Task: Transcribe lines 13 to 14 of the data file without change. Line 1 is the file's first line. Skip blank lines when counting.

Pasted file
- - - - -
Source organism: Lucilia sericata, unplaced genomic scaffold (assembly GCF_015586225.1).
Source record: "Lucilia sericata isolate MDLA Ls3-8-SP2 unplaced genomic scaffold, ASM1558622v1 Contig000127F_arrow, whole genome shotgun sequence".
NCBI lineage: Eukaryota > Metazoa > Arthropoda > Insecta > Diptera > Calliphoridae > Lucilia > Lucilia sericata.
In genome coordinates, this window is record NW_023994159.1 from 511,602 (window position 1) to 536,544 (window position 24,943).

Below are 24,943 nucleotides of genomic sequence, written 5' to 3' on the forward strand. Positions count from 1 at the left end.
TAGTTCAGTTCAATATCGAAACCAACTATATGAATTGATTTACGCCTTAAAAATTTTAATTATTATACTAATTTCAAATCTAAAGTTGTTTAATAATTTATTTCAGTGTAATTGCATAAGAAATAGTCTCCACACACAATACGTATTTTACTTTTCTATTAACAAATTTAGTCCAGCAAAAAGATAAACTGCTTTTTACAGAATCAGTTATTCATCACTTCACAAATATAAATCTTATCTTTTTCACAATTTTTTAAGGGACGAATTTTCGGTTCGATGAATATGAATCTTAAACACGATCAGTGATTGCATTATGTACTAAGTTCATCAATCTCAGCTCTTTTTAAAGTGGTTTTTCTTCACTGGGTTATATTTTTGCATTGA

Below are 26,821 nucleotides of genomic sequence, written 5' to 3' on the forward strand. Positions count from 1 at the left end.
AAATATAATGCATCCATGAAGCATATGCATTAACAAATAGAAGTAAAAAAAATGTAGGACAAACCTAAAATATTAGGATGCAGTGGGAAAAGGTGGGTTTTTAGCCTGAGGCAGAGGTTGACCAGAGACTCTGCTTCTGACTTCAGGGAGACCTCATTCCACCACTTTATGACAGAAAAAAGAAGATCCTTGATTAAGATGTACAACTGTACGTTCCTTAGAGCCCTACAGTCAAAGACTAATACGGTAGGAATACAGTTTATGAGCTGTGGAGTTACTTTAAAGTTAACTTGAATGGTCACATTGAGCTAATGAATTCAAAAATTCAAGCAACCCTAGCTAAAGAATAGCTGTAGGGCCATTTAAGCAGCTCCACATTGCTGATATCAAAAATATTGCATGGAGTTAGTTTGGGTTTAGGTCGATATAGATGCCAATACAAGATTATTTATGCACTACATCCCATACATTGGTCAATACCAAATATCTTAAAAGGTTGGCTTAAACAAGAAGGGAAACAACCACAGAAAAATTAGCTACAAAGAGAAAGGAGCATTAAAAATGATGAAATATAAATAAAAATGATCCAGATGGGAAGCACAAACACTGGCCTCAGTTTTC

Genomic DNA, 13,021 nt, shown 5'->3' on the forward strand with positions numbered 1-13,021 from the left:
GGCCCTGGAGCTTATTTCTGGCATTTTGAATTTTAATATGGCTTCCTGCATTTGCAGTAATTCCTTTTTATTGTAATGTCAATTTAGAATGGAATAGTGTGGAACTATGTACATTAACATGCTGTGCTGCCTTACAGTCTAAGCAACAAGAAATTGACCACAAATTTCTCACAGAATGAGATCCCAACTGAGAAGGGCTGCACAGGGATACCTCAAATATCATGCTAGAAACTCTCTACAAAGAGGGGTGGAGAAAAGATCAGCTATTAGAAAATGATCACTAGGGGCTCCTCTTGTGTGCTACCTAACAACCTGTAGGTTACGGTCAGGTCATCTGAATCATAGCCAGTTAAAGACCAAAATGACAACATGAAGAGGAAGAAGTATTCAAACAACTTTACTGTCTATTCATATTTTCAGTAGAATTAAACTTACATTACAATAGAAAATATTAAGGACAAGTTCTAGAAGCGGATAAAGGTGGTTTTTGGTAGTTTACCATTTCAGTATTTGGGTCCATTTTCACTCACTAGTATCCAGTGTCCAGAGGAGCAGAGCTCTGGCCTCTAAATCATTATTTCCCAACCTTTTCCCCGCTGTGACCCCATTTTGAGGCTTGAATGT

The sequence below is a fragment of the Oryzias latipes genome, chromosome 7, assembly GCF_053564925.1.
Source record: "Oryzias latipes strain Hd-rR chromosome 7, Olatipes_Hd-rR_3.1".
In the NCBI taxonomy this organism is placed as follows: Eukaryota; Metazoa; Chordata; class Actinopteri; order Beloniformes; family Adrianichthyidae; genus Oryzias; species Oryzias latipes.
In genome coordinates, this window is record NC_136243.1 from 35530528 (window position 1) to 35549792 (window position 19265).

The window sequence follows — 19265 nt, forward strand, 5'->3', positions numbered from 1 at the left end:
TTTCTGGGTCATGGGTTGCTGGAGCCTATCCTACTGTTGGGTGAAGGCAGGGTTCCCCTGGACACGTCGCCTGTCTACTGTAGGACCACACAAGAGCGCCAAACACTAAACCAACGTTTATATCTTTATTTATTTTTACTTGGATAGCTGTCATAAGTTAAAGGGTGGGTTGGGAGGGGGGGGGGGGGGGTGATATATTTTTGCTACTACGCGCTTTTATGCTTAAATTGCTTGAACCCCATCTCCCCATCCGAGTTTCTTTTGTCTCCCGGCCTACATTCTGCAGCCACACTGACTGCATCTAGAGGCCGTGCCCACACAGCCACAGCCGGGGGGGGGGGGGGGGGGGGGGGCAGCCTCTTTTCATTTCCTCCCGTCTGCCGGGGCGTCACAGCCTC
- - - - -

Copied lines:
In the NCBI taxonomy this organism is placed as follows: Eukaryota; Metazoa; Chordata; class Actinopteri; order Beloniformes; family Adrianichthyidae; genus Oryzias; species Oryzias latipes.
In genome coordinates, this window is record NC_136243.1 from 35530528 (window position 1) to 35549792 (window position 19265).